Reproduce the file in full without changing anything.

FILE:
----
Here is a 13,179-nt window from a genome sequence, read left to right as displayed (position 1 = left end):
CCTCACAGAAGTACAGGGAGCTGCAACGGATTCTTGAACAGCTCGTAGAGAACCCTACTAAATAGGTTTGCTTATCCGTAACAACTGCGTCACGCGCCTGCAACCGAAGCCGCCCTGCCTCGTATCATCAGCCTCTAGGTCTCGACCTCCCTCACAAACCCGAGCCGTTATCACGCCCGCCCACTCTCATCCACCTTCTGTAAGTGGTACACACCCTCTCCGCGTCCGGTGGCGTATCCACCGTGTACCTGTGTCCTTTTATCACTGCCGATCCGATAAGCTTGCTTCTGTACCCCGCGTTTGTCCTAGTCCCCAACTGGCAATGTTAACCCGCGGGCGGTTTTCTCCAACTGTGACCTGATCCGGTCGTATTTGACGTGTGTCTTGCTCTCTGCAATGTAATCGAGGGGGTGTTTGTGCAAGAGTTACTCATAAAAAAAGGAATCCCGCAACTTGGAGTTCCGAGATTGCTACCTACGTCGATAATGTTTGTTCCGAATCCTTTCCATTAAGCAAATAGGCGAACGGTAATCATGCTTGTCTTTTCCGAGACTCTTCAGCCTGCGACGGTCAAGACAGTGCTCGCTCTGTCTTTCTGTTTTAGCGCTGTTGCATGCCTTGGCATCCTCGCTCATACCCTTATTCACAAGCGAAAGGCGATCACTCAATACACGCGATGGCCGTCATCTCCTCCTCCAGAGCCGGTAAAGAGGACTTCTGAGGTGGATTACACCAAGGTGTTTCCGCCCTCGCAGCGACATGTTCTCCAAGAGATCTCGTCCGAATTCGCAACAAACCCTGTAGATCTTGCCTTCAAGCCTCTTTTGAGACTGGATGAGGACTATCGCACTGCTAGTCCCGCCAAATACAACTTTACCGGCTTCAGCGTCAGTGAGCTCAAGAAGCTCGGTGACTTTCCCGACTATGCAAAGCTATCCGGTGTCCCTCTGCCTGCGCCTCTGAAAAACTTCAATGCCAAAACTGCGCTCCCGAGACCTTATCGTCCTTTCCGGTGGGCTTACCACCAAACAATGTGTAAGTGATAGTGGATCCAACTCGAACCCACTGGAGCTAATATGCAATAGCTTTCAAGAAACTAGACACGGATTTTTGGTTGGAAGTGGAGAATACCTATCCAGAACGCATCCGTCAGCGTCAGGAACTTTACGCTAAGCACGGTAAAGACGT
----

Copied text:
Here is a 13,179-nt window from a genome sequence, read left to right as displayed (position 1 = left end):
CCTCACAGAAGTACAGGGAGCTGCAACGGATTCTTGAACAGCTCGTAGAGAACCCTACTAAATAGGTTTGCTTATCCGTAACAACTGCGTCACGCGCCTGCAACCGAAGCCGCCCTGCCTCGTATCATCAGCCTCTAGGTCTCGACCTCCCTCACAAACCCGAGCCGTTATCACGCCCGCCCACTCTCATCCACCTTCTGTAAGTGGTACACACCCTCTCCGCGTCCGGTGGCGTATCCACCGTGTACCTGTGTCCTTTTATCACTGCCGATCCGATAAGCTTGCTTCTGTACCCCGCGTTTGTCCTAGTCCCCAACTGGCAATGTTAACCCGCGGGCGGTTTTCTCCAACTGTGACCTGATCCGGTCGTATTTGACGTGTGTCTTGCTCTCTGCAATGTAATCGAGGGGGTGTTTGTGCAAGAGTTACTCATAAAAAAAGGAATCCCGCAACTTGGAGTTCCGAGATTGCTACCTACGTCGATAATGTTTGTTCCGAATCCTTTCCATTAAGCAAATAGGCGAACGGTAATCATGCTTGTCTTTTCCGAGACTCTTCAGCCTGCGACGGTCAAGACAGTGCTCGCTCTGTCTTTCTGTTTTAGCGCTGTTGCATGCCTTGGCATCCTCGCTCATACCCTTATTCACAAGCGAAAGGCGATCACTCAATACACGCGATGGCCGTCATCTCCTCCTCCAGAGCCGGTAAAGAGGACTTCTGAGGTGGATTACACCAAGGTGTTTCCGCCCTCGCAGCGACATGTTCTCCAAGAGATCTCGTCCGAATTCGCAACAAACCCTGTAGATCTTGCCTTCAAGCCTCTTTTGAGACTGGATGAGGACTATCGCACTGCTAGTCCCGCCAAATACAACTTTACCGGCTTCAGCGTCAGTGAGCTCAAGAAGCTCGGTGACTTTCCCGACTATGCAAAGCTATCCGGTGTCCCTCTGCCTGCGCCTCTGAAAAACTTCAATGCCAAAACTGCGCTCCCGAGACCTTATCGTCCTTTCCGGTGGGCTTACCACCAAACAATGTGTAAGTGATAGTGGATCCAACTCGAACCCACTGGAGCTAATATGCAATAGCTTTCAAGAAACTAGACACGGATTTTTGGTTGGAAGTGGAGAATACCTATCCAGAACGCATCCGTCAGCGTCAGGAACTTTACGCTAAGCACGGTAAAGACGT